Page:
Over the years, Perl has evolved from a utilitarian scripting tool into a sophisticated object-oriented programming language. Many people continue to use Perl just for simple scripts, and Perl will continue to make simple tasks easy. However, Perl can also make difficult tasks possible, by writing reusable code and using object-oriented programming techniques.
This chapter explains what Perl modules are and how to use them in your programs. Modules are written to accomplish tasks that either aren't implemented by Perl's built-in functions, or that could be done better. We say modules are "reusable" because anyone who needs to accomplish the same task can use that module instead of writing the code from scratch. As you write more and more Perl code, you'll undoubtedly find yourself using many of the modules other Perl programmers have provided. You may also find yourself writing modules and making them available for others to use.
The remainder of this book describes a significant portion of the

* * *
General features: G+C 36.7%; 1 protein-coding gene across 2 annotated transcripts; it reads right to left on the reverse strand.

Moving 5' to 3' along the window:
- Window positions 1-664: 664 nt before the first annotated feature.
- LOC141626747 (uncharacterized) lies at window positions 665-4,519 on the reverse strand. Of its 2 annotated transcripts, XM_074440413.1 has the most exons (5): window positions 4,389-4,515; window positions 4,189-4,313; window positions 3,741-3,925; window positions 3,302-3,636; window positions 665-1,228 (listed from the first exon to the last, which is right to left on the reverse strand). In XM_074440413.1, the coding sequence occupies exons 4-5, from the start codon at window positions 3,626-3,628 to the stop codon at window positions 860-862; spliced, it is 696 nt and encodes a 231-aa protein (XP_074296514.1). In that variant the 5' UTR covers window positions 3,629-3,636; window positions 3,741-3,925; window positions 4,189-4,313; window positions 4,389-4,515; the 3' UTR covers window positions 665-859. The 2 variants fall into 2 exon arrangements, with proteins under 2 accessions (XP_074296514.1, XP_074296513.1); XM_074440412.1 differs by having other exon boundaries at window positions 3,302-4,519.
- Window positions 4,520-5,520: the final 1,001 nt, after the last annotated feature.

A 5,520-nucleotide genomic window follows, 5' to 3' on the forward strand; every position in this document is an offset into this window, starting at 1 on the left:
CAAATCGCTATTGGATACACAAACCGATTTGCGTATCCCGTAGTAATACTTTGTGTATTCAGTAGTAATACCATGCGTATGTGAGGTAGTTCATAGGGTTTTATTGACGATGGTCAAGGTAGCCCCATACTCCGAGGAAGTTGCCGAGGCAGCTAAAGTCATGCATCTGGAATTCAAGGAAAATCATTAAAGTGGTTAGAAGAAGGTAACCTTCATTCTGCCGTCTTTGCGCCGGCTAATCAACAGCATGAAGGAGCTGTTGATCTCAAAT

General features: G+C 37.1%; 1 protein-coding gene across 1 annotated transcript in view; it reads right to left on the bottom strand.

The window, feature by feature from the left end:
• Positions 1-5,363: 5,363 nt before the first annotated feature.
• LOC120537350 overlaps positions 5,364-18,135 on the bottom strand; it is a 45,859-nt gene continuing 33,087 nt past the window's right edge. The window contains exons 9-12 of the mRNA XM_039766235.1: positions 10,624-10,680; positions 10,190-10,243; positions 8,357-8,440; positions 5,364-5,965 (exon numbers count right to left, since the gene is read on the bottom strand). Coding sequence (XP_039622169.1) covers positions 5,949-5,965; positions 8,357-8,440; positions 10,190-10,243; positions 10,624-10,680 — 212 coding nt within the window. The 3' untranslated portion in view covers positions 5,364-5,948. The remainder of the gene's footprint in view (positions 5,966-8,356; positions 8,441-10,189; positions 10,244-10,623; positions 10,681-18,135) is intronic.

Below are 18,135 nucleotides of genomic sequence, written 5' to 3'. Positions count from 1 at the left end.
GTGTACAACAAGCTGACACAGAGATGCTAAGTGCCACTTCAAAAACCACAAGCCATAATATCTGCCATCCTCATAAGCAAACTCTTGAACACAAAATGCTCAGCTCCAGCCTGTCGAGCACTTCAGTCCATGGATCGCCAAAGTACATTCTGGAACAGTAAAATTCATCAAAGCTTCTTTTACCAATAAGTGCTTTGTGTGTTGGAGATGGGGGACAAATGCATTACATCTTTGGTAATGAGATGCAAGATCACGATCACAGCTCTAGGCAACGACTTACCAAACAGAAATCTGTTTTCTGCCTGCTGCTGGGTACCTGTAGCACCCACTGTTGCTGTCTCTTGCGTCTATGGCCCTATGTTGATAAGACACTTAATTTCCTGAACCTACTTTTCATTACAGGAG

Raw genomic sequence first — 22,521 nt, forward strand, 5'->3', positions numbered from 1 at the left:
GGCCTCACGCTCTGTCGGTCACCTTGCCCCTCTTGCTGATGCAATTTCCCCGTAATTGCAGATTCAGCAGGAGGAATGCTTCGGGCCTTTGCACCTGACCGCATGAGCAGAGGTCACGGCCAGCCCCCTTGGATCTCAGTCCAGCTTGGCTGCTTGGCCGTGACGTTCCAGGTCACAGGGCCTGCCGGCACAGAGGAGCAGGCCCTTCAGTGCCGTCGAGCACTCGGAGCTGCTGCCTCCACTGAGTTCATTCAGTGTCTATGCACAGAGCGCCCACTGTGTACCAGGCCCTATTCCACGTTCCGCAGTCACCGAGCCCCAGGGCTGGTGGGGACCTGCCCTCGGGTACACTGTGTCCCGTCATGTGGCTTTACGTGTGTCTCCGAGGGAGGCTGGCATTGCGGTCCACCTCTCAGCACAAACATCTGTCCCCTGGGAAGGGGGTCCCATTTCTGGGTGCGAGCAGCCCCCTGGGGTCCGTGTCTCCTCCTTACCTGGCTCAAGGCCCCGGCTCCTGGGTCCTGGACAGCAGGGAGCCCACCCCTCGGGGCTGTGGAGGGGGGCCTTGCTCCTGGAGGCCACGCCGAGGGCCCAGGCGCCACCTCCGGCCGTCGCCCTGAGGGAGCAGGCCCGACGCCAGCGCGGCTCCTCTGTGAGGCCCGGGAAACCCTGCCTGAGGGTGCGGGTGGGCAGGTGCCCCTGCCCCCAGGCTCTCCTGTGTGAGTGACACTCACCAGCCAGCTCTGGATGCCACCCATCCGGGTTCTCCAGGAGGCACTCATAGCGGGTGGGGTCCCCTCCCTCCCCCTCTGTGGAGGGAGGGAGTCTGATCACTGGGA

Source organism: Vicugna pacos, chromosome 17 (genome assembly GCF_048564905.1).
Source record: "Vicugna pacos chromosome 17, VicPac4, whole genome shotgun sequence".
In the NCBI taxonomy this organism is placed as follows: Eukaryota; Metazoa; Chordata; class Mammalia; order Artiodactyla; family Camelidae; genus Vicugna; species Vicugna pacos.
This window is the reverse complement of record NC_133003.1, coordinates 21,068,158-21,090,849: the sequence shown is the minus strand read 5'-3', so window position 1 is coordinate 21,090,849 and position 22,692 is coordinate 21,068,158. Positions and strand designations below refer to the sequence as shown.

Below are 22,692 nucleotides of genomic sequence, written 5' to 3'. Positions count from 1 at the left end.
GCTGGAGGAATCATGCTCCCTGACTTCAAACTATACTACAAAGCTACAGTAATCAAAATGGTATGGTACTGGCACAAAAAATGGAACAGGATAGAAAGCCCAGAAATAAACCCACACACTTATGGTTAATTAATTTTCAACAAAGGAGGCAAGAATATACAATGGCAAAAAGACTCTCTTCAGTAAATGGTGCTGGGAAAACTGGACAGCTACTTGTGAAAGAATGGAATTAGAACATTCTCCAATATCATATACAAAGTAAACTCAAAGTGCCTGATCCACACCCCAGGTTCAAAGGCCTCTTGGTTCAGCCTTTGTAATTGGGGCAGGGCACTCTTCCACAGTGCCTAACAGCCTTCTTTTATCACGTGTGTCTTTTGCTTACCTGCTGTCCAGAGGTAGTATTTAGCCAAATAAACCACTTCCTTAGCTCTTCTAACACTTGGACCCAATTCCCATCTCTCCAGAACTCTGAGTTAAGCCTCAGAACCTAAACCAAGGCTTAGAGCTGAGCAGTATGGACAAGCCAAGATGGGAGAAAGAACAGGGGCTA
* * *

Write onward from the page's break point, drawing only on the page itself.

functionality that's present in publicly available Perl modules.
You'll find that a number of
distributed with Perl; many of these modules are discussed in
. Scores of other modules are available on CPAN, and virtually any
task you'd like to accomplish in Perl is implemented in a module found
there. For unbundled modules, you'll need to install the module on
your system, and then integrate it into your program with the
Now your program can make use of the many functions and variables made available by the CGI module.use CGI;
Packages (from which modules are built) are also the mechanism by which Perl's object-oriented features are implemented. But object-oriented programming isn't for everyone, and there's nothing in packages that forces the programmer to work with the object-oriented paradigm.
A namespace does what it says: it stores names (or identifiers), including names of variables, subroutines, filehandles, and formats. Each namespace has its own symbol table , which is basically a hash with a key for each identifier.
The default namespace for programs is
starts with a
From inside one package, you can refer to variables from another
package by "qualifying" them with the package name. To do this, place
the name of the package followed by two colons (
If the package name is null, the
Packages may be nested inside other packages. However, the package name
must still be fully qualified. For example, if the package